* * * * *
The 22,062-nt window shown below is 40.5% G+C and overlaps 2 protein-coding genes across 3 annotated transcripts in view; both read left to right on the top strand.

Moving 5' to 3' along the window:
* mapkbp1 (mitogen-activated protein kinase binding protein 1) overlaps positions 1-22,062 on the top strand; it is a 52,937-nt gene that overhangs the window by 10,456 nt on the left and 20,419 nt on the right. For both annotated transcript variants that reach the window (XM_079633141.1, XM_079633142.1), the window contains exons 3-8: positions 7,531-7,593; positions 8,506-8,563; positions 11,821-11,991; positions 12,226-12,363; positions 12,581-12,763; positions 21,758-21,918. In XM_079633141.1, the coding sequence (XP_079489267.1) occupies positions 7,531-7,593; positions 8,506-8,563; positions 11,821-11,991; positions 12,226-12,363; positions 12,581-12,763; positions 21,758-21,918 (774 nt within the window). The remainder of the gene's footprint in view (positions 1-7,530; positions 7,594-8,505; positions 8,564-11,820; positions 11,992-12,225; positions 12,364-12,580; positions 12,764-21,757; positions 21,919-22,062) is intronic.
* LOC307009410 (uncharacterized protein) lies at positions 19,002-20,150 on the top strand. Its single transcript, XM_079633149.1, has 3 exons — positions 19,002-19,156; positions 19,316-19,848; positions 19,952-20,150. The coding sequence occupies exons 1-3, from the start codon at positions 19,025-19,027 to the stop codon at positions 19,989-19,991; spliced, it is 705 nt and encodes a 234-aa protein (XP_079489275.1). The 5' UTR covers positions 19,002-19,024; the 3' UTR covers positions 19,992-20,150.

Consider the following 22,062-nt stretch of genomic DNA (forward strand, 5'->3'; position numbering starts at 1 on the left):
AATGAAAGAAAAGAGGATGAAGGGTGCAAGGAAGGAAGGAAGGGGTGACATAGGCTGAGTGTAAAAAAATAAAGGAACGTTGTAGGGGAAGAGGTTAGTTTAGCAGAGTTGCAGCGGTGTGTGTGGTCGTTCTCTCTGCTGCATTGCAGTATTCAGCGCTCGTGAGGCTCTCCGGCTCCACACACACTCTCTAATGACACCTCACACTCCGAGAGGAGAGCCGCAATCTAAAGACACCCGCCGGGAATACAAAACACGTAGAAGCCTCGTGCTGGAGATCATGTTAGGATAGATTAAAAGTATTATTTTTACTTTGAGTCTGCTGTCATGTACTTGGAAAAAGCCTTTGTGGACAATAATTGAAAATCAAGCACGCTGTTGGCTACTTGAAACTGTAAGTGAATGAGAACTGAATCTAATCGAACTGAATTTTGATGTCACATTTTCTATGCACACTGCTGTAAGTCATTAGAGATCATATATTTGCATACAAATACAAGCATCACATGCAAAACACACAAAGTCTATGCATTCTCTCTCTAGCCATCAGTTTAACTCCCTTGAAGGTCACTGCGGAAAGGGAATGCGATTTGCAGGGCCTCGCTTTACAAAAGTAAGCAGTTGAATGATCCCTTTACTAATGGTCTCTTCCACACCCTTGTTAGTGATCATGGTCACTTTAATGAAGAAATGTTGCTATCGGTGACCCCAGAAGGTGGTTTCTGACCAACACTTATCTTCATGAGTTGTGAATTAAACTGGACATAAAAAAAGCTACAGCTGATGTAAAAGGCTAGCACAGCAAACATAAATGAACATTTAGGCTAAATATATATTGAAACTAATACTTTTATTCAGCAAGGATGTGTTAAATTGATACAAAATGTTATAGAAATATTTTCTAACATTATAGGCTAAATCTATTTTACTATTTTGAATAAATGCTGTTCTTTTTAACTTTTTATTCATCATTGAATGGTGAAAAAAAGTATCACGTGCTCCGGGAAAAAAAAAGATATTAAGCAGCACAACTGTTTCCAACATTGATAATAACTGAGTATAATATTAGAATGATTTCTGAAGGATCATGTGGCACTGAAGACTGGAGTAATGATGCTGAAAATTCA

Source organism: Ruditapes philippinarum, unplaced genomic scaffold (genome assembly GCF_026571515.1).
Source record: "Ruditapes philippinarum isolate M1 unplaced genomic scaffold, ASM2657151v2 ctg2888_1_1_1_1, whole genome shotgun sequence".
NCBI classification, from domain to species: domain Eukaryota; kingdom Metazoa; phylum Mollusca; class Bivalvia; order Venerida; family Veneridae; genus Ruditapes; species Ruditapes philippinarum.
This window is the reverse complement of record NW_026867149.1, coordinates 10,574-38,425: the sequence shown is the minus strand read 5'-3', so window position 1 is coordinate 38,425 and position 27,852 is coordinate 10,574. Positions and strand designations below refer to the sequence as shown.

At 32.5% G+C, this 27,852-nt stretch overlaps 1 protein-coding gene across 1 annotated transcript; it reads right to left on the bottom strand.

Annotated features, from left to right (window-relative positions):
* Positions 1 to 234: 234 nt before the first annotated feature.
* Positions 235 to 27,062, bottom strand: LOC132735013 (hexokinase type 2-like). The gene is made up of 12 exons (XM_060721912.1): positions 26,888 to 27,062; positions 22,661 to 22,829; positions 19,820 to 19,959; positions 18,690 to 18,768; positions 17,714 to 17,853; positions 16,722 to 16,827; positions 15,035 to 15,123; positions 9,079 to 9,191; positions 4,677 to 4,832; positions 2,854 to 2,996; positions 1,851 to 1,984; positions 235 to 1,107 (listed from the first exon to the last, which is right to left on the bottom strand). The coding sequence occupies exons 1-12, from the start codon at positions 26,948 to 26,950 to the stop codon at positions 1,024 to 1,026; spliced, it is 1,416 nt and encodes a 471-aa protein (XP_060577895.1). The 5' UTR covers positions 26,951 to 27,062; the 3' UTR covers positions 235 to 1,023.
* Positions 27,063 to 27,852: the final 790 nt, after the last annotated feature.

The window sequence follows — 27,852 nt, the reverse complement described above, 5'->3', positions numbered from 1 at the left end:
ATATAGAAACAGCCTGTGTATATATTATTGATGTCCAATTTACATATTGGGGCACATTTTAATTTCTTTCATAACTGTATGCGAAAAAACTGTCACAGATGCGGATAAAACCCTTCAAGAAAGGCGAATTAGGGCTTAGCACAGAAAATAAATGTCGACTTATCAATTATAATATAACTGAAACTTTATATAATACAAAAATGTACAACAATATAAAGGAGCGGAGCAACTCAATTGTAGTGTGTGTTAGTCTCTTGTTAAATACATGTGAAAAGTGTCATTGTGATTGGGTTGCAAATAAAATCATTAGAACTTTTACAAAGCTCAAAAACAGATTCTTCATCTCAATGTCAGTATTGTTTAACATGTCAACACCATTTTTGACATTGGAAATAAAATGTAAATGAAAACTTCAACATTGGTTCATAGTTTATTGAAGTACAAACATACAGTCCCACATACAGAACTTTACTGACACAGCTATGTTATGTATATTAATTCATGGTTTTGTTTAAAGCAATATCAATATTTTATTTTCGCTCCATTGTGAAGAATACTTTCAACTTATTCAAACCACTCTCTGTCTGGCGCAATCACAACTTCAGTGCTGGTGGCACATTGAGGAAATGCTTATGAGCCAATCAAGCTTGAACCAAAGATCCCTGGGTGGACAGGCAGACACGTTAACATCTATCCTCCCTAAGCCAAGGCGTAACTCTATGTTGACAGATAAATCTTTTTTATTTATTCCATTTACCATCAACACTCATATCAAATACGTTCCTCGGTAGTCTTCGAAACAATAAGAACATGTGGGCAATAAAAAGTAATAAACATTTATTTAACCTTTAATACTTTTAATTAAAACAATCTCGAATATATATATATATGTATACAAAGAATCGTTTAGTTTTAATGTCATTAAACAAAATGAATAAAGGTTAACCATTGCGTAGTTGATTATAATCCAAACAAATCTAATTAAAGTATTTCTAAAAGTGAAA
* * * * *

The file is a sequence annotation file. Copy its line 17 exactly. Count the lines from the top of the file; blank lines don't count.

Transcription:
ATATAGAAACAGCCTGTGTATATATTATTGATGTCCAATTTACATATTGGGGCACATTTTAATTTCTTTCATAACTGTATGCGAAAAAACTGTCACAGATGCGGATAAAACCCTTCAAGAAAGGCGAATTAGGGCTTAGCACAGAAAATAAATGTCGACTTATCAATTATAATATAACTGAAACTTTATATAATACAAAAATGTACAACAATATAAAGGAGCGGAGCAACTCAATTGTAGTGTGTGTTAGTCTCTTGTTAAATACATGTGAAAAGTGTCATTGTGATTGGGTTGCAAATAAAATCATTAGAACTTTTACAAAGCTCAAAAACAGATTCTTCATCTCAATGTCAGTATTGTTTAACATGTCAACACCATTTTTGACATTGGAAATAAAATGTAAATGAAAACTTCAACATTGGTTCATAGTTTATTGAAGTACAAACATACAGTCCCACATACAGAACTTTACTGACACAGCTATGTTATGTATATTAATTCATGGTTTTGTTTAAAGCAATATCAATATTTTATTTTCGCTCCATTGTGAAGAATACTTTCAACTTATTCAAACCACTCTCTGTCTGGCGCAATCACAACTTCAGTGCTGGTGGCACATTGAGGAAATGCTTATGAGCCAATCAAGCTTGAACCAAAGATCCCTGGGTGGACAGGCAGACACGTTAACATCTATCCTCCCTAAGCCAAGGCGTAACTCTATGTTGACAGATAAATCTTTTTTATTTATTCCATTTACCATCAACACTCATATCAAATACGTTCCTCGGTAGTCTTCGAAACAATAAGAACATGTGGGCAATAAAAAGTAATAAACATTTATTTAACCTTTAATACTTTTAATTAAAACAATCTCGAATATATATATATATGTATACAAAGAATCGTTTAGTTTTAATGTCATTAAACAAAATGAATAAAGGTTAACCATTGCGTAGTTGATTATAATCCAAACAAATCTAATTAAAGTATTTCTAAAAGTGAAA